A real-life drama

A new play explores the agonies endured by religious teens who turn to the streets – and the warning signs for the parents who are left behind.

Rabbi Hagay Lober and Assaf Pniel. (photo credit: MARC ISRAEL SELLEM)
Rabbi Hagay Lober and Assaf Pniel.
(photo credit: MARC ISRAEL SELLEM)
At the conclusion of the show The End of the Way by the Aspaklaria Theater, there was a moment of silence and a few sobs. Then came the applause, followed by a flood of remarks and animated conversation among the audience in the small, packed hall in Givat Shaul.
The End of the Way, or perhaps The End of the Road (the author says he is still not sure about the most appropriate title), is a relatively new production of the religious theater team created and led by Rabbi Hagay Lober, an educator, graduate of the Ma’aleh religious film school, actor and playwright. Lober, 39, has the courage and candor to say that what is depicted in the play – teenagers leaving home, living in the streets with all the use of drugs, alcohol and promiscuity that goes with it – can happen in any family, that no one is immune. Lober believes that education and parents’ responsibility means understanding what a teenage boy or girl really needs, and theater is the best way he has found to express it and convey the message.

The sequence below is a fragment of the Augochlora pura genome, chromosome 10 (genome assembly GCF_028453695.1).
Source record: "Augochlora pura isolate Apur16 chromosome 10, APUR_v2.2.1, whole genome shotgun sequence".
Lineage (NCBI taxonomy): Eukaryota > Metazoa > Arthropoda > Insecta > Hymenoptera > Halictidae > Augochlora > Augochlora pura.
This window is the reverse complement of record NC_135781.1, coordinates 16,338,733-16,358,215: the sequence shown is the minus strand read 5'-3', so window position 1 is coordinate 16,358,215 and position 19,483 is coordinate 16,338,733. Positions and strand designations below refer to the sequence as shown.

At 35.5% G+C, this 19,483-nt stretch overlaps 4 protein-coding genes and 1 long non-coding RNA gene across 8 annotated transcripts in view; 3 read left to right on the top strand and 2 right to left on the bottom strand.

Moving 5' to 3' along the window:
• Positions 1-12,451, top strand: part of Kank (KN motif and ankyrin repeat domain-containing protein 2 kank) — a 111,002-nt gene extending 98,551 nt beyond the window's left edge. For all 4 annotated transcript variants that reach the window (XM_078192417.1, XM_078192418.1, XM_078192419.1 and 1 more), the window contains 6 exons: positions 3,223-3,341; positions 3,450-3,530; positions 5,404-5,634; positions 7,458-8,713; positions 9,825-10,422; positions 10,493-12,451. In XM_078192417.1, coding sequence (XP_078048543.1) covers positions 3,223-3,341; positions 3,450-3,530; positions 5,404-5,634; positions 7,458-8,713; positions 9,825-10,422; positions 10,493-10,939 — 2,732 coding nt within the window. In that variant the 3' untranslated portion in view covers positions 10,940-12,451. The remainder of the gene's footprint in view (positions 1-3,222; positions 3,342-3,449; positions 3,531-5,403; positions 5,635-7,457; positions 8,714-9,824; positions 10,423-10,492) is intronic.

What is particularly interesting about this play is the arduous work that was done prior to its production – two years of talking and listening to the kids who hang around Kikar Zion and mostly Kikar Hahatulot, which ultimately forms the bulk of the play.